Hagan stimulus story hits the ad wars

Republicans are hammering incumbent Democratic U.S. Sen. Kay Hagan with the fact her husband's company landed stimulus grants after she voted for the bill. Hagan says it is Republican Thom Tillis who has conflict of interest problems.

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Kay Hagan and Thom Tillis, 2014 U.S. Senate race
Mark Binker
Tyler Dukes

Both Republican state House Speaker Thom Tillis' campaign and a conservative PAC are taking to the air this weekend to accuse Democratic U.S. Sen. Kay Hagan of profiting from the 2009 stimulus bill.

Hagan and Tillis are locked in a close race for the state's U.S. Senate seat, and this latest round of ads will pile on top of $44 million in spending on broadcast television by the campaigns and their allies since the end of the May 6 primary.

"Days after Kay Hagan took office, she pushed Obama's stimulus bill," says the narrator in Tillis' latest ad, which then cuts to a clip of Hagan saying the economic infusion would help the country move forward. The narrator then continues, "It didn't. But it did help Kay Hagan move forward personally."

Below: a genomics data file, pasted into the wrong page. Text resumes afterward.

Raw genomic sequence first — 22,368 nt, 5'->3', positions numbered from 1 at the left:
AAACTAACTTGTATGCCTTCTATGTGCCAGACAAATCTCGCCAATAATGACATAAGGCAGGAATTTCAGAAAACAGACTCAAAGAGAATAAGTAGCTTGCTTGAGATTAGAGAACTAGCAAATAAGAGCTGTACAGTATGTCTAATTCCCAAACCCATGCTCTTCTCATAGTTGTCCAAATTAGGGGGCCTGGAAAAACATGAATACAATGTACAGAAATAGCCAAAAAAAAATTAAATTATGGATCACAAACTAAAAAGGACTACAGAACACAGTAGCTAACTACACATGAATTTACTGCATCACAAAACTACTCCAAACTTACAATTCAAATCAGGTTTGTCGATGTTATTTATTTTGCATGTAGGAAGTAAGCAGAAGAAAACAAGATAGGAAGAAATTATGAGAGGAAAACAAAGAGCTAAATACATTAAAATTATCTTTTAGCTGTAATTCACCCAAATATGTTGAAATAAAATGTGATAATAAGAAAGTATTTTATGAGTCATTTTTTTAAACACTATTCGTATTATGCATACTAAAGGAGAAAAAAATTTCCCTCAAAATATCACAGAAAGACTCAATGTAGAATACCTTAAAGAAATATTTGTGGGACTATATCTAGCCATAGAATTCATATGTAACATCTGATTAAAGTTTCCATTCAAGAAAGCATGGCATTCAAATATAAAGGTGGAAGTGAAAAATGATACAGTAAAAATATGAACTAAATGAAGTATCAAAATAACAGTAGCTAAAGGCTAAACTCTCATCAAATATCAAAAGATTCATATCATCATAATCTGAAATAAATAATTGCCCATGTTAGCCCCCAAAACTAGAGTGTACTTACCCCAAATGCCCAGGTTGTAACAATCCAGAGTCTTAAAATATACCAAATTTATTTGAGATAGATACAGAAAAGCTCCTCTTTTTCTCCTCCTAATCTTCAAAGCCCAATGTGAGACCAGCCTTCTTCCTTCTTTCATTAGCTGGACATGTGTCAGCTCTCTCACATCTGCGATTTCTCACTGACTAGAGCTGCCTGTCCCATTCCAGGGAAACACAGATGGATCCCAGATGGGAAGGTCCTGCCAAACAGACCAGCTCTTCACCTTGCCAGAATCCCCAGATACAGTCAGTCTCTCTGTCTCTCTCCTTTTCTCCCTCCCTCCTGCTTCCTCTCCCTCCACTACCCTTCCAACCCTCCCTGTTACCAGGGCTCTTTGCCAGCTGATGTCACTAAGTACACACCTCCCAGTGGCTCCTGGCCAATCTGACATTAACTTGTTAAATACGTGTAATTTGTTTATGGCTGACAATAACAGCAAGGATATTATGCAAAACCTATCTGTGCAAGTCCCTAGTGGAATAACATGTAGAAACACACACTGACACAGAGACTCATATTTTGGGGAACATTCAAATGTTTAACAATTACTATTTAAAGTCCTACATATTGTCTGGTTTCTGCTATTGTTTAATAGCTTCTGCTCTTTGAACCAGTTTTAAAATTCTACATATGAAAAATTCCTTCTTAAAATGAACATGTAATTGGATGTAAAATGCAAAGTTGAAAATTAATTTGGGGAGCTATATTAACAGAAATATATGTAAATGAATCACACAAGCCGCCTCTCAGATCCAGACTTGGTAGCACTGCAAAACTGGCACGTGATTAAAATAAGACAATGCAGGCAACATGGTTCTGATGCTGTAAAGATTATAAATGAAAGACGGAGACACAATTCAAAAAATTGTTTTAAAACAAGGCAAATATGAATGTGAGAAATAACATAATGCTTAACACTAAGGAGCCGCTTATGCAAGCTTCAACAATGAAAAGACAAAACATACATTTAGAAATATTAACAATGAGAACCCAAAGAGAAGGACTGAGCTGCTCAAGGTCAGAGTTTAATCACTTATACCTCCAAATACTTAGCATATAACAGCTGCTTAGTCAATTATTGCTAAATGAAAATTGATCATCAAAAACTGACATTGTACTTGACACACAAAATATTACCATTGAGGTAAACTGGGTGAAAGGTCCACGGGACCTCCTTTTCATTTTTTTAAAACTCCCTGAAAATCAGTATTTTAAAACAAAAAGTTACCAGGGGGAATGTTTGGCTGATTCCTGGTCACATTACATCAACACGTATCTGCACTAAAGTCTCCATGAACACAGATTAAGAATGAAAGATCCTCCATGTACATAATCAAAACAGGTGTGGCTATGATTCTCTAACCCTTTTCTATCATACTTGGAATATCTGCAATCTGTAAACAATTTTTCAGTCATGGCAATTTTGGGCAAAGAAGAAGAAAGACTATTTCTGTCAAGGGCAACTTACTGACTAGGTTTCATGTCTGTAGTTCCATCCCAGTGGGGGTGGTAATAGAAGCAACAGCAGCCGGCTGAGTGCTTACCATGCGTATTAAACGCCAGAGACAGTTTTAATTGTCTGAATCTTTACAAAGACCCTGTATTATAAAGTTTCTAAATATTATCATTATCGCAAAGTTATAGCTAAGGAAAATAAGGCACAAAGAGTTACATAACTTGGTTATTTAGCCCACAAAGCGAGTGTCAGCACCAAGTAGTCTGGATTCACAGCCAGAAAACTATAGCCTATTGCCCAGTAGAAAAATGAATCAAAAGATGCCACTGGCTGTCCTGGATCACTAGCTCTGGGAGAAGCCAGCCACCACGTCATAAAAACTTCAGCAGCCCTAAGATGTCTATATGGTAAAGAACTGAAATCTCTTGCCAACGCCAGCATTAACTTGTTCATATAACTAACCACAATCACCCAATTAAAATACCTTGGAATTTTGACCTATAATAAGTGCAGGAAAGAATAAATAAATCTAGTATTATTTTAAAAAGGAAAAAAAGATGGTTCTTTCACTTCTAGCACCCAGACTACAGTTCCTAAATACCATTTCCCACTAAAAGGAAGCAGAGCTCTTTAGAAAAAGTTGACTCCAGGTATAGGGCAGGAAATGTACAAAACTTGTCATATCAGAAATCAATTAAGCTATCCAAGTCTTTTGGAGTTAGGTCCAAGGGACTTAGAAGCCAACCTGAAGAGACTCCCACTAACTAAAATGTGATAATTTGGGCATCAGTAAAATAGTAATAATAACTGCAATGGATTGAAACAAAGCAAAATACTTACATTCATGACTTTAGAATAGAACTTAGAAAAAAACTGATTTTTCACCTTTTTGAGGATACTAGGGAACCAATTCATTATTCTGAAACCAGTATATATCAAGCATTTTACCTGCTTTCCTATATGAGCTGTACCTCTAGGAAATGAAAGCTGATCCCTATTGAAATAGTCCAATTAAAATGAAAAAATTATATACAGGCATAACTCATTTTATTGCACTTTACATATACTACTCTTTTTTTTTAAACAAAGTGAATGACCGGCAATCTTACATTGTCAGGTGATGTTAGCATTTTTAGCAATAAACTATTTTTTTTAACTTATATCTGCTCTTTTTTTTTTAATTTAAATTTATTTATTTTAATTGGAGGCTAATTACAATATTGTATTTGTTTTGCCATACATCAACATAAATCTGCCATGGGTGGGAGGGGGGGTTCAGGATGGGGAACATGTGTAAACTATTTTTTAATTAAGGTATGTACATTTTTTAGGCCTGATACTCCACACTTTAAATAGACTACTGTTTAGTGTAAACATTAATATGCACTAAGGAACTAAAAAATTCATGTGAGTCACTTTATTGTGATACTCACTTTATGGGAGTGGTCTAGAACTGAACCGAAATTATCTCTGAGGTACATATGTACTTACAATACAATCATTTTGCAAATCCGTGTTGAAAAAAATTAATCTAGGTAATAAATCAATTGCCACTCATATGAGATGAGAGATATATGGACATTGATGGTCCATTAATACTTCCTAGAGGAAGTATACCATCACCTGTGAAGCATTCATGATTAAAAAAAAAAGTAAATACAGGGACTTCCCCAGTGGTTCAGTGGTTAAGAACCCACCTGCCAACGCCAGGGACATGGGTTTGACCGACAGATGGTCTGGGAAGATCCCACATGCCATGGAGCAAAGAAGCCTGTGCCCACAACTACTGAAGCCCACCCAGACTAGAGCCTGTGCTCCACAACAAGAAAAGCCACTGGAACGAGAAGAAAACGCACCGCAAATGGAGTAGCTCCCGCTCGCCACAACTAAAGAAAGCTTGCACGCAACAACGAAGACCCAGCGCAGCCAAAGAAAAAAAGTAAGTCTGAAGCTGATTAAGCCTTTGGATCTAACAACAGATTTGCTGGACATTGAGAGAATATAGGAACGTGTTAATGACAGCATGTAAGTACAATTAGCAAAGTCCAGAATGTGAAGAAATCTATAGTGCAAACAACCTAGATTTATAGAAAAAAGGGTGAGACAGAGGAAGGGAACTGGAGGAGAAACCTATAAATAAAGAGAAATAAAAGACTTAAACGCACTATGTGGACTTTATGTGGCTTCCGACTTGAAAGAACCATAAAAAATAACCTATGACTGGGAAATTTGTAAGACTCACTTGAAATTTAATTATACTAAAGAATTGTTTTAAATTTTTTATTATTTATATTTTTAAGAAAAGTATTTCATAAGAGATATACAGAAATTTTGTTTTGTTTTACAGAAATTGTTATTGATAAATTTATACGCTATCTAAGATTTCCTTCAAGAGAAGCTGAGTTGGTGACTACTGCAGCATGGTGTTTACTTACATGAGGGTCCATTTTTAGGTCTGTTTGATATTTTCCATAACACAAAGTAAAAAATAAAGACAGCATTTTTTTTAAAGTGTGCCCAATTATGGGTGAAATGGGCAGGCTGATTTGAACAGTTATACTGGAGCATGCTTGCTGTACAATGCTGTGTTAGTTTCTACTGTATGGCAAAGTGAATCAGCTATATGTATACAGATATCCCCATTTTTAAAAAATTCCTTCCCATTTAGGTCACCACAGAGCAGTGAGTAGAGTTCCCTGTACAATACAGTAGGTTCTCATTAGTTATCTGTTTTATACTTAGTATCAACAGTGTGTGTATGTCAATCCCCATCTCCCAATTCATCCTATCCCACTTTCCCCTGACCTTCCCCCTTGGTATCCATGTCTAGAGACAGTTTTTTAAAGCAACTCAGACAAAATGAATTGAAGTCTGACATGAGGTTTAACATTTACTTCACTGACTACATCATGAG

The Tillis ad is one of two on the air making use of the fact that, after the stimulus passed, JDC Manufacturing, a company owned by Hagan's husband, Chip, applied for and landed $390,000 in federally funded grants and tax credits for energy-efficiency projects. The other ad is by Freedom Partners Action Fund, a super PAC tied to the politically active Koch brothers.

While there is no question Hagan voted for the stimulus, none of the documents housed by what is now the Energy Section of the North Carolina Department of Environment and Natural Resources shows that she directly influenced the grant award. Those documents also specifically state that JDC Manufacturing abided by the terms of the grant and were reimbursed for the project only after its completion.

Both Hagan and President Barack Obama were elected in the fall of 2008 and took office in January 2009. At that point, the national economy had dipped into a recession, and federal policymakers wanted to do something to pull out of the economic nosedive. What they came up with was an $800 billion stimulus bill that plowed money into a number of areas such as building roads and keeping teachers in classrooms.